Other Churches, Boston
Favorite thing: While the inside of Boston's churches might look austere to most, but the parishners didn't remove all art from their services. Most churches have organs for accompanying the congretgation in song. In Boston, these organs can be very old and usually had to be imported from Europe at great expense.
Favorite thing: As we mentioned in our Old South Church tip, the interiors of Boston's Colonial-era churches are fascinating. The pews are unlike any we've ever seen outside of New England, enclosed so that a coal stove strategically placed could keep worshippers warm during the service. There are no statues or pictures in these churches, a legacy of the Puritan anti-Catholic-icon position. The pulpit is always high above the seats, so that prewachers like Cotton Mather could lash their congregations with fire and brimstone services. These places are just as much architectural jewels as Notre-Dame de Paris or St. Peters of Rome.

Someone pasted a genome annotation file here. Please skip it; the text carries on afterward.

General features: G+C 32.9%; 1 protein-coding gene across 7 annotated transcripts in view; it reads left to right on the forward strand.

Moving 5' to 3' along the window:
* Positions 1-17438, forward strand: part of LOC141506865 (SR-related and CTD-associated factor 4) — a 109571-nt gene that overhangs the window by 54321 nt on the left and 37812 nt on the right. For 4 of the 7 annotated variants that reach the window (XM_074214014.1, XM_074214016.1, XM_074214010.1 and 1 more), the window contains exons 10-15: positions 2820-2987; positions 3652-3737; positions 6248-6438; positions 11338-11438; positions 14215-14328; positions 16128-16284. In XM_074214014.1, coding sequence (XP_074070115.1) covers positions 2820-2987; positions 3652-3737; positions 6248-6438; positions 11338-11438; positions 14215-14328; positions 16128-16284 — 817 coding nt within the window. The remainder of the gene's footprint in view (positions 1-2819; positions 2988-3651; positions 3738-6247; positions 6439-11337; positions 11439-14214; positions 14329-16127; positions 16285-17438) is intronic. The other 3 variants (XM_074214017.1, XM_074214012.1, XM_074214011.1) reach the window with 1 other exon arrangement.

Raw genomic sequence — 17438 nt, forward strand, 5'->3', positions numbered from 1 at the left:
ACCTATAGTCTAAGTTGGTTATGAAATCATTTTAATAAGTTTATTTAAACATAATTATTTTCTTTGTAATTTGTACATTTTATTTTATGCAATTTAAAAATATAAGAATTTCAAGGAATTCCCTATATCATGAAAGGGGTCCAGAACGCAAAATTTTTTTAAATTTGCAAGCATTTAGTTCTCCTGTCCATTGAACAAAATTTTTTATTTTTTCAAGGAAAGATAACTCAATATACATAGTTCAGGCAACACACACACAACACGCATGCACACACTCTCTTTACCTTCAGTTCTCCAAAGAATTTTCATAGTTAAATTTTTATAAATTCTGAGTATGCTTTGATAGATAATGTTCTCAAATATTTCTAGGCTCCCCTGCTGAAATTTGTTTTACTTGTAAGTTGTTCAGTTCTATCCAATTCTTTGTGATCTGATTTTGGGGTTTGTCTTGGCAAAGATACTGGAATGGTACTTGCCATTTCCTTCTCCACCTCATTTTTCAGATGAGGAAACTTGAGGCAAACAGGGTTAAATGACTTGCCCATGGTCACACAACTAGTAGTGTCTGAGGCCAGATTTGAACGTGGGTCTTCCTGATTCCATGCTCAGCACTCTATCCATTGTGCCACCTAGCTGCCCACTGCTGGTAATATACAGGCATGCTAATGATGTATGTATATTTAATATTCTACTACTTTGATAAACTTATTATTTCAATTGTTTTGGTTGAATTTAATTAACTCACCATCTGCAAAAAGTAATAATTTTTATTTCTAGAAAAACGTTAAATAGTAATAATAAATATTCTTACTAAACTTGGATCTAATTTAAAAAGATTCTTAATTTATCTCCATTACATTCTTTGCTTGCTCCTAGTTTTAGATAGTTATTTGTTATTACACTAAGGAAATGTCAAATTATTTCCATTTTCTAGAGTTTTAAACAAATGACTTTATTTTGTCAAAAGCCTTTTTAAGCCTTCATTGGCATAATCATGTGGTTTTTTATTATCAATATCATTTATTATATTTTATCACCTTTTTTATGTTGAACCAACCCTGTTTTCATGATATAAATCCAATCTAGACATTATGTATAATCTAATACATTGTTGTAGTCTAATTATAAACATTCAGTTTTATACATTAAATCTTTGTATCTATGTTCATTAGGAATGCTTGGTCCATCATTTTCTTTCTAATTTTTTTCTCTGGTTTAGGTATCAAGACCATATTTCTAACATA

The architecture of Boston is a blend and mix of the Old with the New. It tantilizes the senses!
This is a picture in the New Old South Church across from Copley Square and the John Hancock. The church provides a focus for the transition between the neighborhood of the Back Bay, and the larger scale institutions of Copley Square. It is the last of the many Gothic structures that filled the young Copley Square.
In 1869 the congregation of the Old South Church arranged for the sale of the valuable land beneath downtown meeting house and relocated to the newly established Back Bay. the paradoxical name "New" Old South was made necessary when the Old South Church was saved by preservationists, and renamed the Old South Meeting House.
Fondest memory: Just walking about Boston!